Ben is protected by a bodyguard/enforcer/golem, Monk Eastman, an historical figure and ex-con from Sing Sing, who owns a pet shop and goes around with canaries perched on his hat. When one of the prostitutes tells Ben that a Ripper is preying on girls in the Ghetto, he and Monk set out to find him.

The grim urban setting of Ravage & Son, its violence, cast of criminals from all classes, and atmosphere of pessimism and disillusionment are characteristics of the noir genre.  In Charyn’s story, we see a promising youth who was given the chance to make something of himself in the world’s terms, yet chooses a different course for several reasons and eventually is defeated by the milieu he sought to clean up. In Cahan, we see a tireless worker for social justice and freedom who sees few tangible results because of the corrupt institutions of government.  James Ellroy, who co-edited The Best American Noir of the Century (2010) says that noir’s social importance lies in its serious themes, like race, class, gender and systemic corruption.  The “thrill” of noir, Ellroy notes, is the “amorality” and “titillation.”  Charyn’s novel has all of the above.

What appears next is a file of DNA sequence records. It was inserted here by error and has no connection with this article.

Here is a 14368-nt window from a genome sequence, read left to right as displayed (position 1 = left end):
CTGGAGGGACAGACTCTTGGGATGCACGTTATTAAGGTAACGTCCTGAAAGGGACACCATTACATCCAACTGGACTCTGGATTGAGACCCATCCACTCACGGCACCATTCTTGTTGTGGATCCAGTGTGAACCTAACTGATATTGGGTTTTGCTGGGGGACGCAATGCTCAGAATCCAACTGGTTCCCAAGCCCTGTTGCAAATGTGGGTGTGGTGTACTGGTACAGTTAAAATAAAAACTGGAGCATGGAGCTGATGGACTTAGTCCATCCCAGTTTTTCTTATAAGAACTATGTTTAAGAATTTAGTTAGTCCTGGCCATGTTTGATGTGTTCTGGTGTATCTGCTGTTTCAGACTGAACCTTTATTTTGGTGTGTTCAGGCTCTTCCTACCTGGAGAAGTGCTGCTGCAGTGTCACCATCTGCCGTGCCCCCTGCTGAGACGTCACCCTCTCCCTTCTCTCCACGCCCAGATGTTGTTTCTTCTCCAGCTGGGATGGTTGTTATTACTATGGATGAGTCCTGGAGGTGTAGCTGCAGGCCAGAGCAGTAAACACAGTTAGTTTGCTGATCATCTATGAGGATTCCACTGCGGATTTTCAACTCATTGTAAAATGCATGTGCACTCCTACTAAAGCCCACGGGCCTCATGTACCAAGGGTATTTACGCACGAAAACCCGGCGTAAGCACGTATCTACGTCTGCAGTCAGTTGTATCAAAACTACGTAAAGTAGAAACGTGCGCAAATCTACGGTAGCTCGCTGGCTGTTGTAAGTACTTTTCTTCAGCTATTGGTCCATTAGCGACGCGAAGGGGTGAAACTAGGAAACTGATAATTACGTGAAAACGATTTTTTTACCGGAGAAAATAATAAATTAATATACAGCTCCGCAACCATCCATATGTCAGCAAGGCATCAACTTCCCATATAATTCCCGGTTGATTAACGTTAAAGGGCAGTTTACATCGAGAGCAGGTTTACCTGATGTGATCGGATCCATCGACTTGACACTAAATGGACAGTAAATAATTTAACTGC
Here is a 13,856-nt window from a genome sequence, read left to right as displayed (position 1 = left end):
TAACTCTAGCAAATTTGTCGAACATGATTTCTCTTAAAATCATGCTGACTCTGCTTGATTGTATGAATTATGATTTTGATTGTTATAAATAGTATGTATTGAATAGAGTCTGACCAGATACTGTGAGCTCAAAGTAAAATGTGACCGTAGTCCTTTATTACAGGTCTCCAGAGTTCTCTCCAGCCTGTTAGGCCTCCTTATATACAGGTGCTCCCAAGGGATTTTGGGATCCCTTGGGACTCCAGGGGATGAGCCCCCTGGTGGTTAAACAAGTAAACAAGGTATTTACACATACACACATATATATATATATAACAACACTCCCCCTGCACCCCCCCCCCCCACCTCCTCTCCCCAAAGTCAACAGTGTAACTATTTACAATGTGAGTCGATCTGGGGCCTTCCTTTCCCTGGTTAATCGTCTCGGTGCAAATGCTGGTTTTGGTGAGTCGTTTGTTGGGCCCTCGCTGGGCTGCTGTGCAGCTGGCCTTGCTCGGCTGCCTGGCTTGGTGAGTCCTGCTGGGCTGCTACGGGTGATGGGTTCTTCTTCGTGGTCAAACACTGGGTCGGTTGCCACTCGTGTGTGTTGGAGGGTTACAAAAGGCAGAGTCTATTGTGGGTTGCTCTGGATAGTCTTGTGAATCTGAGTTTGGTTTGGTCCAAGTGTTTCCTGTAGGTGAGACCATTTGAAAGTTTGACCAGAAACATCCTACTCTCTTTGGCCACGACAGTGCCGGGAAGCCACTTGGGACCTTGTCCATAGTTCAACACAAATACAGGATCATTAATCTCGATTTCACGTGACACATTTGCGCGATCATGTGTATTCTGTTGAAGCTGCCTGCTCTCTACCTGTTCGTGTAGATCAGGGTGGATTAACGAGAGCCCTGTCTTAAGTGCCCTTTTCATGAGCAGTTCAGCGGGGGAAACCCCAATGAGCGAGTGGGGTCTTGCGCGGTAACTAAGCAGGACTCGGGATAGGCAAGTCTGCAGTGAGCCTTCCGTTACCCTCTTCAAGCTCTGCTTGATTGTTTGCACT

Another staple of the noir genre is a duplicitous female. Babette, daughter of a real estate mogul, plays this role in Ravage & Son.  She is ineligible to marry a scion of the elite because she had an affair with a woman at Smith College.  Her father wants to marry her off to Ben. When Ben meets her, she sends him in quest of her missing lover and lands him in deep mire.